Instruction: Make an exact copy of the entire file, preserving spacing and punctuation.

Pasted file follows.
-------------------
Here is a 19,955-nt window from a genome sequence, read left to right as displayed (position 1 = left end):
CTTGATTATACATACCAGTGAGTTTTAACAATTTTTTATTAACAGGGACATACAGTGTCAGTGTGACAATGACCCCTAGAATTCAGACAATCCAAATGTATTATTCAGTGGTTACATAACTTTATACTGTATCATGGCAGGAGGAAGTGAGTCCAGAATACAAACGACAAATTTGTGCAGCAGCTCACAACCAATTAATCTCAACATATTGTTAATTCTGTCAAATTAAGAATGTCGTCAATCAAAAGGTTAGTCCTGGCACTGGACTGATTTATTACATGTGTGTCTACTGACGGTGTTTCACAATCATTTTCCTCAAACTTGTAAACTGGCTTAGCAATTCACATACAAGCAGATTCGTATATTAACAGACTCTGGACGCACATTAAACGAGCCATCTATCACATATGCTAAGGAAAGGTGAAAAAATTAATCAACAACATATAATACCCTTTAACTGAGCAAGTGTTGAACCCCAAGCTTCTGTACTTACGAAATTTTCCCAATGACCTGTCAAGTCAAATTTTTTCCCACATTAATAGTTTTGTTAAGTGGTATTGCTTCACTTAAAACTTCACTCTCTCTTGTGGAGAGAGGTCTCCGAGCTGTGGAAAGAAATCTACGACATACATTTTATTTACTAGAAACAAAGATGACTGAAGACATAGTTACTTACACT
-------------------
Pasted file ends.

Here is a 19,955-nt window from a genome sequence, read left to right as displayed (position 1 = left end):
CTTGATTATACATACCAGTGAGTTTTAACAATTTTTTATTAACAGGGACATACAGTGTCAGTGTGACAATGACCCCTAGAATTCAGACAATCCAAATGTATTATTCAGTGGTTACATAACTTTATACTGTATCATGGCAGGAGGAAGTGAGTCCAGAATACAAACGACAAATTTGTGCAGCAGCTCACAACCAATTAATCTCAACATATTGTTAATTCTGTCAAATTAAGAATGTCGTCAATCAAAAGGTTAGTCCTGGCACTGGACTGATTTATTACATGTGTGTCTACTGACGGTGTTTCACAATCATTTTCCTCAAACTTGTAAACTGGCTTAGCAATTCACATACAAGCAGATTCGTATATTAACAGACTCTGGACGCACATTAAACGAGCCATCTATCACATATGCTAAGGAAAGGTGAAAAAATTAATCAACAACATATAATACCCTTTAACTGAGCAAGTGTTGAACCCCAAGCTTCTGTACTTACGAAATTTTCCCAATGACCTGTCAAGTCAAATTTTTTCCCACATTAATAGTTTTGTTAAGTGGTATTGCTTCACTTAAAACTTCACTCTCTCTTGTGGAGAGAGGTCTCCGAGCTGTGGAAAGAAATCTACGACATACATTTTATTTACTAGAAACAAAGATGACTGAAGACATAGTTACTTACACT